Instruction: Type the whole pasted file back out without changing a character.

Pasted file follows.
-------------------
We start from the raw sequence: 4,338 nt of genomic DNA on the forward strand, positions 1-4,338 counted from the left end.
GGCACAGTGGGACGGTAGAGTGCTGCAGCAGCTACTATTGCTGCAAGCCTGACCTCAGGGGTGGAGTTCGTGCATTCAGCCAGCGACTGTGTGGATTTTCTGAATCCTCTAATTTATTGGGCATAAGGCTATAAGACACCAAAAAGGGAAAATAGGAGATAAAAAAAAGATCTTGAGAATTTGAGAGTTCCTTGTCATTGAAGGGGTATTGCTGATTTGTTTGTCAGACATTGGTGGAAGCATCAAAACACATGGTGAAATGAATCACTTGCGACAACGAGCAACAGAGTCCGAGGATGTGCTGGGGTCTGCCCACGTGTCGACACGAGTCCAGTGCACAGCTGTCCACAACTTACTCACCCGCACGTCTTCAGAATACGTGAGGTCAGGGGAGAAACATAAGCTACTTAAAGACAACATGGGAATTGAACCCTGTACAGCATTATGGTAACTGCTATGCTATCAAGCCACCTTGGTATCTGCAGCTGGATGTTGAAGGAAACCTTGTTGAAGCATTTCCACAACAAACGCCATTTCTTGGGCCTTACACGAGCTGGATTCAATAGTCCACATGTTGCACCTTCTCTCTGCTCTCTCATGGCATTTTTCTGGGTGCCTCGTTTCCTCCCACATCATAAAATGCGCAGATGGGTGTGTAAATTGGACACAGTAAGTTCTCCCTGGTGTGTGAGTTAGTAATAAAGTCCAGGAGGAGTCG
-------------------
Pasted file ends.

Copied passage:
We start from the raw sequence: 4,338 nt of genomic DNA on the forward strand, positions 1-4,338 counted from the left end.
GGCACAGTGGGACGGTAGAGTGCTGCAGCAGCTACTATTGCTGCAAGCCTGACCTCAGGGGTGGAGTTCGTGCATTCAGCCAGCGACTGTGTGGATTTTCTGAATCCTCTAATTTATTGGGCATAAGGCTATAAGACACCAAAAAGGGAAAATAGGAGATAAAAAAAAGATCTTGAGAATTTGAGAGTTCCTTGTCATTGAAGGGGTATTGCTGATTTGTTTGTCAGACATTGGTGGAAGCATCAAAACACATGGTGAAATGAATCACTTGCGACAACGAGCAACAGAGTCCGAGGATGTGCTGGGGTCTGCCCACGTGTCGACACGAGTCCAGTGCACAGCTGTCCACAACTTACTCACCCGCACGTCTTCAGAATACGTGAGGTCAGGGGAGAAACATAAGCTACTTAAAGACAACATGGGAATTGAACCCTGTACAGCATTATGGTAACTGCTATGCTATCAAGCCACCTTGGTATCTGCAGCTGGATGTTGAAGGAAACCTTGTTGAAGCATTTCCACAACAAACGCCATTTCTTGGGCCTTACACGAGCTGGATTCAATAGTCCACATGTTGCACCTTCTCTCTGCTCTCTCATGGCATTTTTCTGGGTGCCTCGTTTCCTCCCACATCATAAAATGCGCAGATGGGTGTGTAAATTGGACACAGTAAGTTCTCCCTGGTGTGTGAGTTAGTAATAAAGTCCAGGAGGAGTCG